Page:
Horror Rises From the Tomb Poster

Horror Rises from the Tomb (1973) Review

I decided to revisit Paul Naschy’s Horror Rises from the Tomb and ended up with a bit more nostalgia than I had planned. I couldn’t find my Blu-ray and while it is available to stream, it’s a restored, copy of the uncut version which is the version I originally saw on VHS way back when. But it’s still a dubbed version rather than the subtitled version I was going to watch.

It might come as a surprise to some folk, but it wasn’t that long ago that most foreign horror, action, etc. films were dubbed rather than subtitled. Subtitles were reserved for serious dramas and art films. Even the original Mad Max was dubbed due to fears the Australian accents would be hard to understand. Curious to see how I’d react to a dubbed version after all these years, I decided to stream it rather than tear the place apart looking for the disk.

The film opens with a brief prologue in which Alaric de Marnac (Paul Naschy, School Killer, The Werewolf and the Yeti) and his mistress Mabille de Lancre (Hela Line, Horror Express, Madame Olga’s Pupils) are executed for the usual crimes of black magic, cannibalism, etc. Both lay curses on their captors, which includes Alaric’s twin brother also played by Naschy, before their execution. He’s beheaded, with his head and body to be buried separately. She’s hung upside down from a tree, naked, of course.

Horror Rises From the Tomb 8

The film flashes forward to Paris in the 1970s, where Hugo (Naschy yet again) and some of his friends, Paula (Cristina Suriani, My Dearest Señorita, The Dracula Saga), Sylvia (Betsabe Ruiz, The Loreley’s Grasp, Return of the Blind Dead), and Maurice (Vic Winner, Vengeance of the Zombies, It Happened at Nightmare Inn) are invited to a seance. The skeptical Hugo suggests the medium contact his ancestor Alaric de Marnac, something he’ll come to regret. Maurice, who’s a professional artist, is similarly affected and ends up with a portrait of the headless sorcerer.

After occurrences like these, what choice do the group have except to take a trip to Hugo’s family estate and look for Alaric’s remains?

Naschy, who wrote Horror Rises from the Tomb under his actual name, Jacinto Molina and director Carlos Aured (Apocalipsis sexual, Curse of the Devil) pause the supernatural happenings long enough to have the group attacked by bandits who are promptly executed by equally sinister vigilantes. Once they arrive at their destination, however, the film becomes an entertaining mix of black magic, undead sorcerers, living heads, and zombies.

Horror Rises From the Tomb 4

Horror Rises from the Tomb is a great example of European exploitation films. There are plenty of bloody deaths, including but not limited to, beheadings, stabbings, a lynching and some torn out hearts. The film has a fairly large cast and a body count to match, with some scenes such as the bandit attack seemly included for no other reason other than to pad the film’s kill count.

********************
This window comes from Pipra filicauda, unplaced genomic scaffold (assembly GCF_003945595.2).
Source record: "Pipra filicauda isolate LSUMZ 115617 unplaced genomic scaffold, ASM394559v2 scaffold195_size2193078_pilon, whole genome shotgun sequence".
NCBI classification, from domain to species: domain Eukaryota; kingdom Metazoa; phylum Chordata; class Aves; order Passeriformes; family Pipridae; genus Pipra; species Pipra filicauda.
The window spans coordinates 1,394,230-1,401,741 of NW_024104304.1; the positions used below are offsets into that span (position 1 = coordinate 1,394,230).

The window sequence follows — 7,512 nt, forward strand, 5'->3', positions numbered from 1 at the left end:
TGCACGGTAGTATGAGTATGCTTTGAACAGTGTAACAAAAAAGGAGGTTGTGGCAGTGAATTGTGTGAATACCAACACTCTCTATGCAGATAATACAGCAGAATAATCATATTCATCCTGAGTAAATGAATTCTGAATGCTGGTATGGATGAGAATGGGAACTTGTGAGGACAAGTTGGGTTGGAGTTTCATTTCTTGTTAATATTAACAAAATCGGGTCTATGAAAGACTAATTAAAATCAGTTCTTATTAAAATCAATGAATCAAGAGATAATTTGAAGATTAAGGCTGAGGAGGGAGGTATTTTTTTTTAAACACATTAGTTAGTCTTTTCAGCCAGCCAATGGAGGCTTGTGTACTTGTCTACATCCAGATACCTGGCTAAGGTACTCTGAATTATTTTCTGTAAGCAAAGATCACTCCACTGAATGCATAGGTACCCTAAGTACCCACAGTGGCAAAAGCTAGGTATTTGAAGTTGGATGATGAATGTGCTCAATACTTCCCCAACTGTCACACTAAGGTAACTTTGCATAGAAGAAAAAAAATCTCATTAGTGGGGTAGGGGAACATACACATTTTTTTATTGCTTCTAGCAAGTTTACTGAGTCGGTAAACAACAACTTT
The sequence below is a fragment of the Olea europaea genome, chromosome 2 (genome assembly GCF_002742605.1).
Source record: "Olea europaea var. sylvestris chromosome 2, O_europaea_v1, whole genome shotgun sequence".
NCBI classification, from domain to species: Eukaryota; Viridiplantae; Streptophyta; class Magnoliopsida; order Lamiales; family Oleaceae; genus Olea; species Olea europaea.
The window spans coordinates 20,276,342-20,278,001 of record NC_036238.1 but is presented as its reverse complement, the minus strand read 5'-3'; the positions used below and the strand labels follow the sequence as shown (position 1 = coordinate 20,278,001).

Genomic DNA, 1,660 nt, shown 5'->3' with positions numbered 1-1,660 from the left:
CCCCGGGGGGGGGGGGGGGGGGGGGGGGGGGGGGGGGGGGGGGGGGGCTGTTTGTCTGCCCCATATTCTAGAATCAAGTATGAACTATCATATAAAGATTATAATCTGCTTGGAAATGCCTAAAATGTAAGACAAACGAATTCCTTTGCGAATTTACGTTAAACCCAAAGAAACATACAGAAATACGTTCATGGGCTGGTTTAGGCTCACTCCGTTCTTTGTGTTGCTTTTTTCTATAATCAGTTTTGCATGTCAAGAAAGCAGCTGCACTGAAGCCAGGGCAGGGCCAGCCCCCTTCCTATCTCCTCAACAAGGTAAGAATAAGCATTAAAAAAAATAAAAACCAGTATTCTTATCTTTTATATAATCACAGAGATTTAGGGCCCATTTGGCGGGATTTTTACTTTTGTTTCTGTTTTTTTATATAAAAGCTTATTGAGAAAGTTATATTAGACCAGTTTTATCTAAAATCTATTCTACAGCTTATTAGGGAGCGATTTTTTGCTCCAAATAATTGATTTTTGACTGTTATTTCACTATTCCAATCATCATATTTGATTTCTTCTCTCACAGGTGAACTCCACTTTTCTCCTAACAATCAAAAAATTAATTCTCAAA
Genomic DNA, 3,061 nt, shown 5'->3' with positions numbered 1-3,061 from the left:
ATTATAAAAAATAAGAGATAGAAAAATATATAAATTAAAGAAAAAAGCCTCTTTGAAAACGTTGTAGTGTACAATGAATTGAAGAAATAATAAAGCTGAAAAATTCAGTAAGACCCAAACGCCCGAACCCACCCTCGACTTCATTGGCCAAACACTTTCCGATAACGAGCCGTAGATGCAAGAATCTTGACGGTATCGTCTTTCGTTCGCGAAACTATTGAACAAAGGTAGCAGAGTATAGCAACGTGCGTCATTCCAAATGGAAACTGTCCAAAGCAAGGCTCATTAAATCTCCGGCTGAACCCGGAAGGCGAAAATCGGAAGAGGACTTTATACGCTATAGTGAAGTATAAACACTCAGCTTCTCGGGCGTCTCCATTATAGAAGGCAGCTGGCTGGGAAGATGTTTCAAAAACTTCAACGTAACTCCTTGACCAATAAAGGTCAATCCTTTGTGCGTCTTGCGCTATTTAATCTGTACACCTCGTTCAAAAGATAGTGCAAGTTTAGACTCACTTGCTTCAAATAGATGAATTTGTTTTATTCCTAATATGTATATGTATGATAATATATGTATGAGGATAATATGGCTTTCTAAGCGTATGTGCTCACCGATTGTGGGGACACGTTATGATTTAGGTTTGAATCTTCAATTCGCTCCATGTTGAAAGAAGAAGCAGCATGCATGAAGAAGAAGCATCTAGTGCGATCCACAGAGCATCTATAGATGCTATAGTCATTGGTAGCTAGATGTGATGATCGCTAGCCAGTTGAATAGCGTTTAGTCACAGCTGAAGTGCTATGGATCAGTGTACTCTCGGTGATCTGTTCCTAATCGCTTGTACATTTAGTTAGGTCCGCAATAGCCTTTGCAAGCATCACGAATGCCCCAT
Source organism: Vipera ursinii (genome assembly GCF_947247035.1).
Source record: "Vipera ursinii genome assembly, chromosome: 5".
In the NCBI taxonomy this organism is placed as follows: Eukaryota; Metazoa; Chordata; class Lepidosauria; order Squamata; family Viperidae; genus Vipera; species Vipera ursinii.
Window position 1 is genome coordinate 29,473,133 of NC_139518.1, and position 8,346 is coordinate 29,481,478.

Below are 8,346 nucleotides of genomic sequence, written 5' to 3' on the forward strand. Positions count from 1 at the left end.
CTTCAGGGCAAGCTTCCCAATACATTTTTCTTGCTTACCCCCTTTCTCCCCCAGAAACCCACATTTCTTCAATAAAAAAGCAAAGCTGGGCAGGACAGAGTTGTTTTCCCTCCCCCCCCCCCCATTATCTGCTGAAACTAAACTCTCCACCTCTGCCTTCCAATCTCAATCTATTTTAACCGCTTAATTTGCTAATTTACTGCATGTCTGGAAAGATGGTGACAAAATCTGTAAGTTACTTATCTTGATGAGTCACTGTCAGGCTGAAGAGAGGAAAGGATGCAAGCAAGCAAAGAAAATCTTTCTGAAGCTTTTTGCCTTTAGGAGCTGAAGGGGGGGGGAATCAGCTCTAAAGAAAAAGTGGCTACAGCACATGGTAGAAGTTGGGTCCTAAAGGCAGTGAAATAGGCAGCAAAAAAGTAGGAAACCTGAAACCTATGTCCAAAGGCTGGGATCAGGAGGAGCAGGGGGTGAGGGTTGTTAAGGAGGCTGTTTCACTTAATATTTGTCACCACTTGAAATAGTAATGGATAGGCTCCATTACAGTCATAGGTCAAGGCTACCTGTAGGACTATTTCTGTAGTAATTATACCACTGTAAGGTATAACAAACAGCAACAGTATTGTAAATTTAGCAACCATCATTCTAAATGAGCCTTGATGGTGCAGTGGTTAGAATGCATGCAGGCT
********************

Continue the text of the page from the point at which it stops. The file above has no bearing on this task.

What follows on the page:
There is also plenty of nudity, as just about every female cast member get their clothes off at some point. The two are frequently combined, such as when Mabille is resurrected by having a naked woman sacrificed over her skeleton. Or her appearing naked to a victim reading a skin mag who can’t believe his good fortune. Alaric similarly tends to appear in the rooms of nude, or at least topless, soon to be victims. It may not be in good taste, but it is very entertaining.

Like many European horror films, Horror Rises From the Tomb frequently either makes no sense or simply leaves important details unexplained. The filmmakers rely on visuals and atmosphere rather than plot to hold the film together. While that can frequently backfire, it works here, as there’s enough well staged distractions to keep viewers from wondering about these lapses. You just accept what you see, be it bandits, disembodied heads, or the sudden appearance of Romero style zombies, at least until after the film is over.

Horror Rises From the Tomb 1

Given that, it’s a shame Horror Rises From the Tomb, rather than becoming a drive-in staple, only had a brief theatrical release in the US via the equally short-lived International Amusement Corp. before being heavily cut and exiled to late night TV before being resurrected on home video.

While it’s a bit slower in the beginning than I remembered, Horror Rises From the Tomb held up well and the dubbing wasn’t as bad as I feared. There are some clunky translations, especially of the curses and other occult elements, but I’ve heard worse dialogue in English language films. Overall, it’s a load of fun, whether you remember staying up to watch it on late night TV, rented it from the local video store or are just beginning to explore the history of European horror and exploitation films.

Horror Rises from the Tomb has been released several times on DVD and Blu-ray, I have it as part of The Paul Naschy Collection from Shout Factory. It’s also available to stream on Tubi and other services.

YouTube video
Where to watch Horror Rises from the Tomb
Our Score

1 thought on “Horror Rises from the Tomb (1973) Review”

  1. Some of the plot comes from the Universal-International movie The Thing That Wouldn’t Die (1958). A sorcerer is beheaded and his head and body are buried separately. He has no female companion unlike Naschy. A group of people dig him up centuries later and the head telepathically controls some of them.

Comments are closed.

Scroll to Top